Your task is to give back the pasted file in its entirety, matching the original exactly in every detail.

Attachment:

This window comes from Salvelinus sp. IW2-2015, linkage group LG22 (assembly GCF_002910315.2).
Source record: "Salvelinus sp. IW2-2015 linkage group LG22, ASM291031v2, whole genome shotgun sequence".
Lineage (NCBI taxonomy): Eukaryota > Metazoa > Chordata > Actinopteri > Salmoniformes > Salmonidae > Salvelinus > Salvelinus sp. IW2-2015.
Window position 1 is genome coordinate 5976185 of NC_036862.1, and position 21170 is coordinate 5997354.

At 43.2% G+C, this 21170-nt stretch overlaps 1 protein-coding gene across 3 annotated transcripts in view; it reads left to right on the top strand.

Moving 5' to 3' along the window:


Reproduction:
This window comes from Salvelinus sp. IW2-2015, linkage group LG22 (assembly GCF_002910315.2).
Source record: "Salvelinus sp. IW2-2015 linkage group LG22, ASM291031v2, whole genome shotgun sequence".
Lineage (NCBI taxonomy): Eukaryota > Metazoa > Chordata > Actinopteri > Salmoniformes > Salmonidae > Salvelinus > Salvelinus sp. IW2-2015.
Window position 1 is genome coordinate 5976185 of NC_036862.1, and position 21170 is coordinate 5997354.

At 43.2% G+C, this 21170-nt stretch overlaps 1 protein-coding gene across 3 annotated transcripts in view; it reads left to right on the top strand.

Moving 5' to 3' along the window: